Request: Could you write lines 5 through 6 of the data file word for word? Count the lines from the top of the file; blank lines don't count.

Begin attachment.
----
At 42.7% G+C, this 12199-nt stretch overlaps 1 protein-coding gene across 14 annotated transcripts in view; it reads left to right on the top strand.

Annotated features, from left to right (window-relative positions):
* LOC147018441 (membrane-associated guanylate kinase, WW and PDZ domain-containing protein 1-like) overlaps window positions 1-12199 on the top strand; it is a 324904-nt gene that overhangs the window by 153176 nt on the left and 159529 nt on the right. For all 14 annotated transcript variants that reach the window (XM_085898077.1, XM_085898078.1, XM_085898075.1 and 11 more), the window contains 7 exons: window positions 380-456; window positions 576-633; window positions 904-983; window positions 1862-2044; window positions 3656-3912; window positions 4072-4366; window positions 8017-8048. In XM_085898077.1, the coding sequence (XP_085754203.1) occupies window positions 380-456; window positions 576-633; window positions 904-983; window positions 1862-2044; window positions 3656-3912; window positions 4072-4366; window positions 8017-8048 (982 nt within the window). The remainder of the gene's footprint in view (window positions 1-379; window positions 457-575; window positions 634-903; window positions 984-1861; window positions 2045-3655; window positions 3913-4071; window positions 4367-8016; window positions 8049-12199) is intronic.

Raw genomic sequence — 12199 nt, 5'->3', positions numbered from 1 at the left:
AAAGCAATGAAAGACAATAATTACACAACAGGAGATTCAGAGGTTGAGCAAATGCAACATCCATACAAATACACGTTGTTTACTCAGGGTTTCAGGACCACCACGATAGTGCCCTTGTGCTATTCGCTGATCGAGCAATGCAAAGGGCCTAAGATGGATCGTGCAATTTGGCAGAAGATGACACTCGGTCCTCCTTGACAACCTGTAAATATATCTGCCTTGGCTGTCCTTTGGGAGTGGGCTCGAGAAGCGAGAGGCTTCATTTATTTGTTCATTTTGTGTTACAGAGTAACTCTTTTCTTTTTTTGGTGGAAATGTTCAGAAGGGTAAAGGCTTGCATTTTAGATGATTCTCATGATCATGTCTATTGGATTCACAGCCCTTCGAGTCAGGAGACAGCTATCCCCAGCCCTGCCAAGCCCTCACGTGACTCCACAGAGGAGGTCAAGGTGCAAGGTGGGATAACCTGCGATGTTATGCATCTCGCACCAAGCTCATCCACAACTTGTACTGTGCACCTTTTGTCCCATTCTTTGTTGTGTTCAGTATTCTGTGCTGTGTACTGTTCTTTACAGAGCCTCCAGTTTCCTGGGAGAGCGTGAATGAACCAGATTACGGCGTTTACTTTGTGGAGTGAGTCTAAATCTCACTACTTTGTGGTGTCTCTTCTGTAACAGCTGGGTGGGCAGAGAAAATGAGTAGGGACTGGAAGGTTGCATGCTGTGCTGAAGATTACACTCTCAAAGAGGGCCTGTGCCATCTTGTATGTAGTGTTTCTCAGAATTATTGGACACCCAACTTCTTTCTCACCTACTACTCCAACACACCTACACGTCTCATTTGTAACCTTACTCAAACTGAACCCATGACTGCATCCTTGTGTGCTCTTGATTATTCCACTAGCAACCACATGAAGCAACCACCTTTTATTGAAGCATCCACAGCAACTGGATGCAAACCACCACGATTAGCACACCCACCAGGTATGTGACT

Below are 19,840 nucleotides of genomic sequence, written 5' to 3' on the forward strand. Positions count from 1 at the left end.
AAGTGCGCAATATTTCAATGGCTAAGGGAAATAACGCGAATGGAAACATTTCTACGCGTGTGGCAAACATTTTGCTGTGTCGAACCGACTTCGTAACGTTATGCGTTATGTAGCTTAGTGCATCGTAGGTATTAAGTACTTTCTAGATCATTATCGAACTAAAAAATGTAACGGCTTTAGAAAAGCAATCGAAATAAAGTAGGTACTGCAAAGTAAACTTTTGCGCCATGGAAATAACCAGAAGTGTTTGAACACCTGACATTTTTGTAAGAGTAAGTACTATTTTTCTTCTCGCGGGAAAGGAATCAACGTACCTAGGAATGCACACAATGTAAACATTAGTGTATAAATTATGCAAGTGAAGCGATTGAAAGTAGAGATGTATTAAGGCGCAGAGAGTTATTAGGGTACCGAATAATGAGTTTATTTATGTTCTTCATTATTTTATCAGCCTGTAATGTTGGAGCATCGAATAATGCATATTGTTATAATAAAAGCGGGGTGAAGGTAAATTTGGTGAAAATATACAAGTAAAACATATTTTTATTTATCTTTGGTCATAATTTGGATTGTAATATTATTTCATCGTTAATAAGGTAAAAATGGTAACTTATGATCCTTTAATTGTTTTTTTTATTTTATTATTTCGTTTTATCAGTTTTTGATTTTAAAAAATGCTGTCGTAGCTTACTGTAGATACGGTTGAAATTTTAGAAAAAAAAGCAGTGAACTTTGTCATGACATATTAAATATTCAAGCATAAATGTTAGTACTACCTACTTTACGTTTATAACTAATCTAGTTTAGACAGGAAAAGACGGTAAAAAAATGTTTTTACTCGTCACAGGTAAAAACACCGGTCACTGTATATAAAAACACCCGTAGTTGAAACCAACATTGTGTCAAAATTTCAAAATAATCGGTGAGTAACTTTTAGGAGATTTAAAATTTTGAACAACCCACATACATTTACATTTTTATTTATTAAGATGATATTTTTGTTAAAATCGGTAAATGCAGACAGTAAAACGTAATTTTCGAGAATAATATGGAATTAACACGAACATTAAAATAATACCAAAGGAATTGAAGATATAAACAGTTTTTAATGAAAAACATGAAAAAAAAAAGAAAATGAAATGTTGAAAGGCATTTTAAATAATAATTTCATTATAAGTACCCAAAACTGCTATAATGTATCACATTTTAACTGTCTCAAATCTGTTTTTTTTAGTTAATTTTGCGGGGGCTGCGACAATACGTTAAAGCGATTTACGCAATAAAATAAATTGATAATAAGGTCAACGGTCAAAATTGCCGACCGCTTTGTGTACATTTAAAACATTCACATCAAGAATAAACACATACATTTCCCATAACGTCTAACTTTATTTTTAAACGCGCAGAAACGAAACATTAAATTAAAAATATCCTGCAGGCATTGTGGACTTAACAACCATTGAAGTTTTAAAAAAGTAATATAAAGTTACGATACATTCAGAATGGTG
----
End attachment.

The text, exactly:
AAAGCAATGAAAGACAATAATTACACAACAGGAGATTCAGAGGTTGAGCAAATGCAACATCCATACAAATACACGTTGTTTACTCAGGGTTTCAGGACCACCACGATAGTGCCCTTGTGCTATTCGCTGATCGAGCAATGCAAAGGGCCTAAGATGGATCGTGCAATTTGGCAGAAGATGACACTCGGTCCTCCTTGACAACCTGTAAATATATCTGCCTTGGCTGTCCTTTGGGAGTGGGCTCGAGAAGCGAGAGGCTTCATTTATTTGTTCATTTTGTGTTACAGAGTAACTCTTTTCTTTTTTTGGTGGAAATGTTCAGAAGGGTAAAGGCTTGCATTTTAGATGATTCTCATGATCATGTCTATTGGATTCACAGCCCTTCGAGTCAGGAGACAGCTATCCCCAGCCCTGCCAAGCCCTCACGTGACTCCACAGAGGAGGTCAAGGTGCAAGGTGGGATAACCTGCGATGTTATGCATCTCGCACCAAGCTCATCCACAACTTGTACTGTGCACCTTTTGTCCCATTCTTTGTTGTGTTCAGTATTCTGTGCTGTGTACTGTTCTTTACAGAGCCTCCAGTTTCCTGGGAGAGCGTGAATGAACCAGATTACGGCGTTTACTTTGTGGAGTGAGTCTAAATCTCACTACTTTGTGGTGTCTCTTCTGTAACAGCTGGGTGGGCAGAGAAAATGAGTAGGGACTGGAAGGTTGCATGCTGTGCTGAAGATTACACTCTCAAAGAGGGCCTGTGCCATCTTGTATGTAGTGTTTCTCAGAATTATTGGACACCCAACTTCTTTCTCACCTACTACTCCAACACACCTACACGTCTCATTTGTAACCTTACTCAAACTGAACCCATGACTGCATCCTTGTGTGCTCTTGATTATTCCACTAGCAACCACATGAAGCAACCACCTTTTATTGAAGCATCCACAGCAACTGGATGCAAACCACCACGATTAGCACACCCACCAGGTATGTGACT

Below are 19,840 nucleotides of genomic sequence, written 5' to 3' on the forward strand. Positions count from 1 at the left end.